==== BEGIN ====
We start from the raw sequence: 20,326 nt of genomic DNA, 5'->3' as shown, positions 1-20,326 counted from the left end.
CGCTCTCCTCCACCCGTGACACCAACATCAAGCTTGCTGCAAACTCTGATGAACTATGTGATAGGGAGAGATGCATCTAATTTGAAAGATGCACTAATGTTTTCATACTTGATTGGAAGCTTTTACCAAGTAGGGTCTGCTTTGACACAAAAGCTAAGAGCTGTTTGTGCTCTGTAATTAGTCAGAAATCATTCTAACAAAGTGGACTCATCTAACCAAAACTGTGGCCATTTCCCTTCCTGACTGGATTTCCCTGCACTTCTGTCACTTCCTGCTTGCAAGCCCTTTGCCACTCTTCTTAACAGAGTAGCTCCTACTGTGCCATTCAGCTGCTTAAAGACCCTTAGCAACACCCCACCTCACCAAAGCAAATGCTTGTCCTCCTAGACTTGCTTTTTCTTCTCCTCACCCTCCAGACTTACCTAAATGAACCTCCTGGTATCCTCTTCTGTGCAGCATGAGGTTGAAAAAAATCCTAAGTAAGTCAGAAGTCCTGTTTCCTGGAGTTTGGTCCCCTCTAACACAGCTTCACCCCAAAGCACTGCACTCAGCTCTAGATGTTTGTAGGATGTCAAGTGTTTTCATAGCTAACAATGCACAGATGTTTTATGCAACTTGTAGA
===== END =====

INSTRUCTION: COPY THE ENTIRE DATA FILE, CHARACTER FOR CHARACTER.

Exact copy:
We start from the raw sequence: 20,326 nt of genomic DNA, 5'->3' as shown, positions 1-20,326 counted from the left end.
CGCTCTCCTCCACCCGTGACACCAACATCAAGCTTGCTGCAAACTCTGATGAACTATGTGATAGGGAGAGATGCATCTAATTTGAAAGATGCACTAATGTTTTCATACTTGATTGGAAGCTTTTACCAAGTAGGGTCTGCTTTGACACAAAAGCTAAGAGCTGTTTGTGCTCTGTAATTAGTCAGAAATCATTCTAACAAAGTGGACTCATCTAACCAAAACTGTGGCCATTTCCCTTCCTGACTGGATTTCCCTGCACTTCTGTCACTTCCTGCTTGCAAGCCCTTTGCCACTCTTCTTAACAGAGTAGCTCCTACTGTGCCATTCAGCTGCTTAAAGACCCTTAGCAACACCCCACCTCACCAAAGCAAATGCTTGTCCTCCTAGACTTGCTTTTTCTTCTCCTCACCCTCCAGACTTACCTAAATGAACCTCCTGGTATCCTCTTCTGTGCAGCATGAGGTTGAAAAAAATCCTAAGTAAGTCAGAAGTCCTGTTTCCTGGAGTTTGGTCCCCTCTAACACAGCTTCACCCCAAAGCACTGCACTCAGCTCTAGATGTTTGTAGGATGTCAAGTGTTTTCATAGCTAACAATGCACAGATGTTTTATGCAACTTGTAGA